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Patagonia creates a series of short films to call for an end to deep sea fishing


By Amy Houston, Senior Reporter

June 8, 2023 | 3 min read

The apparel brand wants to end bottom trawling, which is the term given to towing a net in the depths of the ocean to catch fish.

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Patagonia campaign to protect oceans / patagonia

Patagonia is launching a global campaign to encourage people to call on governments to put an end to bottom trawling, which can have huge implications for the ocean floor and deepen the worldwide climate crisis.

Launching on World Ocean Day (June 8), the brand has released a series of films in addition to a number of events across Europe. There is also a petition for an immediate ban on the practice in marine protected areas and inshore zones.

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Taking a documentary-style approach, the eight spots tell stories of people around the world, from South Korea and Chilean Patagonia to Portugal and Wales. In each short, viewers meet the people taking matters into their own hands and showing how we can work with, not against, oceans.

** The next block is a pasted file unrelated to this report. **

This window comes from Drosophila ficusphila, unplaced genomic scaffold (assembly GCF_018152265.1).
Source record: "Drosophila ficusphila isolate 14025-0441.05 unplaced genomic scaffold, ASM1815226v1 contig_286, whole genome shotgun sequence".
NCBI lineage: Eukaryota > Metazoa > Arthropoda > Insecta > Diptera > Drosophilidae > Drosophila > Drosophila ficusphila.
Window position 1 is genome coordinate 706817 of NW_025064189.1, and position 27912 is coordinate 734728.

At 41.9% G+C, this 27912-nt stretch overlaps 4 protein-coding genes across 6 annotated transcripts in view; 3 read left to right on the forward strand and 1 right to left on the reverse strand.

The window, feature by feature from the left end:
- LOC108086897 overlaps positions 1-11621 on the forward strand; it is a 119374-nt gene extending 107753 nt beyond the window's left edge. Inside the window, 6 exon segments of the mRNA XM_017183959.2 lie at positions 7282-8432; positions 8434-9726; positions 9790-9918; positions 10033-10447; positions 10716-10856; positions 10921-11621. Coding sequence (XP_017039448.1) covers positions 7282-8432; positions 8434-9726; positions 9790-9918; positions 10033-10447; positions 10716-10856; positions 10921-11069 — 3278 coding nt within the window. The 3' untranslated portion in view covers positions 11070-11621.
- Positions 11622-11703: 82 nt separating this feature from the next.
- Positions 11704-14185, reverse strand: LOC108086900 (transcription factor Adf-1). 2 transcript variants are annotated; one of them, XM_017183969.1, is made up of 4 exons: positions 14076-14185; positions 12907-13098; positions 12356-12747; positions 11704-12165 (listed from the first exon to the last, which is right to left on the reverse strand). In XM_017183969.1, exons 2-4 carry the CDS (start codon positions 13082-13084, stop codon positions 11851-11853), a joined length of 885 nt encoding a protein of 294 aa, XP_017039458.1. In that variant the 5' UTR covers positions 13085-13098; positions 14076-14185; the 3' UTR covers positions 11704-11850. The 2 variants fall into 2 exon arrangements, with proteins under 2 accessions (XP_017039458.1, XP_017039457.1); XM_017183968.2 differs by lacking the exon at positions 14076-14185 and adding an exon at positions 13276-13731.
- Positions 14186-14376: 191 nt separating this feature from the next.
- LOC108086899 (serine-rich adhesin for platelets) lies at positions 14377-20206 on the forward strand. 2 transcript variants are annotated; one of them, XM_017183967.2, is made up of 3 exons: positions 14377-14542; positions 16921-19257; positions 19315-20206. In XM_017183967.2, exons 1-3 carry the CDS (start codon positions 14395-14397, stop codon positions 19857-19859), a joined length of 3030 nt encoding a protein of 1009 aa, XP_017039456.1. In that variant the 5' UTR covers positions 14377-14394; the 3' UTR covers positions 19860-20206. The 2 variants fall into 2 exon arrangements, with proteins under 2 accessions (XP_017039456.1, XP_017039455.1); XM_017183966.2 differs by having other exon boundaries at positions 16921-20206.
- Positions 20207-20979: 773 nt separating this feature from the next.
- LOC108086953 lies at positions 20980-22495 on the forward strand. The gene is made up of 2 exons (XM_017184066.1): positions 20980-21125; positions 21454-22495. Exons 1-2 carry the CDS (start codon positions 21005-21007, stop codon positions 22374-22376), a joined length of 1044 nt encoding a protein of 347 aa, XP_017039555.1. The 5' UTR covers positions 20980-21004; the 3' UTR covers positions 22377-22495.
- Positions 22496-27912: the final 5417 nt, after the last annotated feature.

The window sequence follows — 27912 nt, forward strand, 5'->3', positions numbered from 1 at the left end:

Beth Thoren, environmental action and initiatives director at Patagonia EMEA, said: “Throughout my life, I have always felt connected to the ocean, from my early career as a ship engineer to, later, being a crew mate on a Sea Shepherd boat, fighting whale hunting in Antarctica. But I am not alone. Wherever we are, every second breath we take comes from the ocean. It is imperative that we protect this precious and fragile resource, so it can protect us.

“Our European leaders have the power in their hands to make lasting positive change by stopping bottom trawling and supporting a just transition to practices that restore the ocean. We’re asking ocean defenders everywhere, from surfers, swimmers and those who simply love to walk or paddle at the beach, to coastal communities and fishers, to link arms and send the message that we care.”

The films will be available to watch in person at various free events in Europe this summer. Bloom, Blue Ventures, ClientEarth, Environmental Justice Foundation, Oceana and Seas At Risk are among the non-governmental organizations partnering on this project.

Patagonia has fought climate change for 50 years – now it asks: ‘What’s next?’

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